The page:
One of the big challenges in life is being content with ourselves and our work without needing others to notice the good things we have done. As social creatures we want acknowledgement, praise, and approval from our fellow humans, so simply being good or doing good on our own doesn’t seem to satisfy us in the way we need. We all recognize and understand that we should be content without someone patting us on the head to tell us good job, but nevertheless, we pursue social approval all the time.
Kevin Simler and Robin Hanson look at this type of behavior within our charitable donations in their book The Elephant in the Brain. They write, “Griskevicius calls this phenomenon blatant benevolence. Patrick West calls it conspicuous compassion. The idea that we’re motivated to appear generous, not simply to be generous, because we get social rewards only for what others notice. In other words, charity is an advertisement, a way of showing off.”
As a child, I used to seek approval and gratitude from my mother in a similarly conspicuous way. If I did a chore like vacuuming, I would leave the vacuum out so that my mother would see that I did something. She would tell me to put the vacuum away and be a little frustrated, but at least I could be sure that she knew that I did something good.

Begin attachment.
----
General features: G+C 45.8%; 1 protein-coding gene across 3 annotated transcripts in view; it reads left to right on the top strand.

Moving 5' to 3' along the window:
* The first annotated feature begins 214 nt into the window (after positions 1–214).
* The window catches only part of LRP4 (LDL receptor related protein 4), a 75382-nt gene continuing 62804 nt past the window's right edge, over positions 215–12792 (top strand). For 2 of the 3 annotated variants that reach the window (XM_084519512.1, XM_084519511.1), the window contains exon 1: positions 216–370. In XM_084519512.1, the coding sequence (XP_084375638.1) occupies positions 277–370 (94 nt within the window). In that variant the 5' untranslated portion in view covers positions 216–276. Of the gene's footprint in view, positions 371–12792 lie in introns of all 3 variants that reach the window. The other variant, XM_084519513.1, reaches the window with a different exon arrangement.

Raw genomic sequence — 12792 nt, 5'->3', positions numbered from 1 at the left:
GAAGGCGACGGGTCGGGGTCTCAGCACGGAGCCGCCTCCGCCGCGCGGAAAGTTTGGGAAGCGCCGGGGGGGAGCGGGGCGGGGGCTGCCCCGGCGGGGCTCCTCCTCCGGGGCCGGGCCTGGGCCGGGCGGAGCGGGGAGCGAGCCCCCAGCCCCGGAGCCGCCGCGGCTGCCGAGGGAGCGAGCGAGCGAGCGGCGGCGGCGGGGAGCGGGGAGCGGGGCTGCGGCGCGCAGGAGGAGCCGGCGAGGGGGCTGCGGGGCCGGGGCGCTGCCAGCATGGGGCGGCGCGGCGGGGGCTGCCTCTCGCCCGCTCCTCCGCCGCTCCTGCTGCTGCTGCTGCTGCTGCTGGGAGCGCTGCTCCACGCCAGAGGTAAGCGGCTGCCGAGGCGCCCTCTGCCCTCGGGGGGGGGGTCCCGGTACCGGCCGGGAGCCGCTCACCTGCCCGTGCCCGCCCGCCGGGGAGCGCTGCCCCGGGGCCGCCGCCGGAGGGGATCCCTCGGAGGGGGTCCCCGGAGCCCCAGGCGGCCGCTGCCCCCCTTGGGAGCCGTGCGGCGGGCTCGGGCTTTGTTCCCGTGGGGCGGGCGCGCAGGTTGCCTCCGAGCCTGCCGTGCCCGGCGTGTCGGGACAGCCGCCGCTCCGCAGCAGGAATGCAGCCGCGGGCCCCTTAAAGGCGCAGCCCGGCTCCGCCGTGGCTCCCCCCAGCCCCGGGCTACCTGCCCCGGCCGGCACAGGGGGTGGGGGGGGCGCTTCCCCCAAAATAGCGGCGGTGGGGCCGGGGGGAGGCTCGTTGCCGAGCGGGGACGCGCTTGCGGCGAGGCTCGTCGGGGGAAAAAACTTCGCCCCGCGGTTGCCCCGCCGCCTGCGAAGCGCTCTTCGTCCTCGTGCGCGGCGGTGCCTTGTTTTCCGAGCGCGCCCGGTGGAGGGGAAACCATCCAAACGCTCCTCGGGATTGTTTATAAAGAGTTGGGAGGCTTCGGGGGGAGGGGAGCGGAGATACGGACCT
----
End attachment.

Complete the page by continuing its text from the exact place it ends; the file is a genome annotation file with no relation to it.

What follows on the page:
These direct appeals for attention, praise, and recognition are frowned upon. We don’t like the person at the gym water fountain who over-plays how out of breath they are and tells us how hard that last set of squats with all that weight was. We don’t like the person in the office that goes out of their way to show us how long the report they wrote was. As adults, it is harder to get away with obvious gestures that are designed to get people to notice the good things we do.
Our charitable uses of money or time are a way to get around this. We can publicly donate a large amount of money, we can save our money for donations in public settings such as charity auctions, and we can make sure that everyone sees our Facebook photo about how blessed we feel to be able to give back by volunteering. As long as it appears that our main motive is to do something good, we can get away with the same type of bragging or showing off that I did as a child when I made it super obvious that I had done my chores.
Visibility. We give more when we’re being watched.
Peer pressure. Our giving responds strongly to social influences.
Proximity. We prefer to help people locally rather than globally.
Relatability. We give more when the people we help are identifiable (via faces and/or stories) and give less in response to numbers and facts.
Mating Motive. We’re more generous when primed with a mating motive.